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(For previous posts in this series, see items tagged with 'messisbugo'.)

The overall review of the non-dining activities in Part 7 provides a useful context for the course identified as a “collation”. After the main banquet is served, the guests enjoy dancing and perhaps other entertainments (such as the distribution of presents). After some time of this, they are presumed to need some additional refreshment, either before returning home or continuing with the dancing. This is introduced by name with a brief statement. In only one of the menus is this item omitted.

15?0

  • Then came the evening collation, that is:

1524

  • The evening collation was of...

1536

  • Then at night this collatione was brought:

1537

  • And the collation for the evening was of...

1540

  • [no collation mentioned]

1548

  • At 9 there was a collation of...

Like the confectionary course, the collation seems to have been served with knives and napkins. (So if people are using plates, then they are not considered noteworthy to mention. I keep trying to imagine snacking on “confections in syrup” with only a knife and napkin as my tools. Either my expectations are wrong, or not everything is being mentioned.) These are only mentioned explicitly in two of the menus, so it’s likely that expected default items may not always be listed. The format for the collation is very consistent confections in syrup and white confections (the contrast leads me back to the theory that “white confections” are dry candied items), fresh fruit (apples or grapes), and sugar water. (I’m not entirely sure what “sugar water” is beyond the obvious.)

15?0

  • Confections, white and in syrup,

  • and sugar water,

  • with napkins

  • and knives.

1524

  • confections in syrup and white,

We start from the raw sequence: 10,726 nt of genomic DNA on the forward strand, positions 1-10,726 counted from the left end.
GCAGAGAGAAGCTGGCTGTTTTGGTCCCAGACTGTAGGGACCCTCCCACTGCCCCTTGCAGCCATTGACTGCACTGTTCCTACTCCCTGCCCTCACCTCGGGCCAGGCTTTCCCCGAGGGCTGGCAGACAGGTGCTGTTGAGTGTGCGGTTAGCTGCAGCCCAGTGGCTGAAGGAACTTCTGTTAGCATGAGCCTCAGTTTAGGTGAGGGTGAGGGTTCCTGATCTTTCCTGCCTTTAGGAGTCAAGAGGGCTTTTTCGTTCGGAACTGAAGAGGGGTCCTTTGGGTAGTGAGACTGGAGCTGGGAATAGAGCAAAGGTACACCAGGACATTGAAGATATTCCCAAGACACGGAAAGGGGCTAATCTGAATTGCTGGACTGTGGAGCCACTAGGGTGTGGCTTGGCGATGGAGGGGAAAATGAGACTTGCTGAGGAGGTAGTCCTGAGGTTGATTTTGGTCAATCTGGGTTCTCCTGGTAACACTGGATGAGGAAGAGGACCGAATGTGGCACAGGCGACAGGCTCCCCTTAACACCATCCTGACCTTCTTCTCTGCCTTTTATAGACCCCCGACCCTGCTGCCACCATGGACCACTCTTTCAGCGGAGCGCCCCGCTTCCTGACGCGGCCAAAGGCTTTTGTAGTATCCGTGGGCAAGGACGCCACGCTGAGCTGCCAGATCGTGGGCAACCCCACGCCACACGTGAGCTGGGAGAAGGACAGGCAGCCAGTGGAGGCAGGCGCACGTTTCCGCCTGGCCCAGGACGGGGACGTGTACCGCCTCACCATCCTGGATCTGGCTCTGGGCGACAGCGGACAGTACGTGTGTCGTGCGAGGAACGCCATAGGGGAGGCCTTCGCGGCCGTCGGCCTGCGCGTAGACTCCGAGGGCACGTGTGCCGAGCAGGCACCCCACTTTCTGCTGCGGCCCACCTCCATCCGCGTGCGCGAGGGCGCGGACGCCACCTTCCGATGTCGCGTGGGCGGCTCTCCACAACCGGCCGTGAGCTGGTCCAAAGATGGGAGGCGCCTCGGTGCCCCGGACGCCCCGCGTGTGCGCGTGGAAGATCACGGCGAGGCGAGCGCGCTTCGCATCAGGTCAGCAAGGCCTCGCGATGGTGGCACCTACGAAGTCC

• and apples

  • and sugar water,

  • with knives

  • and napkins

1536

  • 20 ewers of sugar water.

  • Fresh grapes, 10 plates.

  • Dece apples, 10 plates.

  • Lettuce, gourd and melon in syrup, 10 plates.

1537

  • various confections,

  • fruits

  • and sugar water

1540

  • [no collation mentioned]

1548

  • sugar water,

  • fresh grapes,

  • and apples

  • and other little things

So our basic template for the collation is exceedingly simple:

  • Sugar water

  • Fresh fruit (grapes and/or apples)

  • Confections in syrup and in sugar (the specific examples include vegetables as well as fruit)

  • served along with:

  • Knives

  • Napkins

And now there’s nothing left to tackle except the intimidating bulk of the numbered courses. Don’t expect another update  for at least a week at the minimum.

Comments

( 2 comments — Leave a comment )
eglantine_br
Feb. 3rd, 2014 03:47 pm (UTC)
I am imagining the 'confections in syrup to be something like modern gulab jamun. Do you think that is right?

I myself would like a fork-- but I suppose with enough hand-washing it would be ok. Also the hand-washing was a display of wealth. Fancy bowl, someone to carry the bowl, someone to fetch all that water, fancy linens to clean hands with...
hrj
Feb. 3rd, 2014 10:35 pm (UTC)
When more specific items are mentioned for "confections in syrup" they all seem to be preserved fruits or even vegetables that have been candied to a "wet" stage (whereas the "white confections" give hints that they are similar object candied to a dry form). Some of this information is in other writings that aren't part of the menus themselves.

Similarly, in other parts of the text, there is reference to forks and spoons (although some references may be to serving utensils rather than personal ones). I've been trying to avoid doing too much functional analysis/interpretation here, in part because I don't have the deep background myself and don't want to appear to take credit for the work of people like vittoriosa. The main thrust of this series of articles is to look at the overall conceptual structure and patterns, but sometimes interpretation is necessary for that to make sense.
( 2 comments — Leave a comment )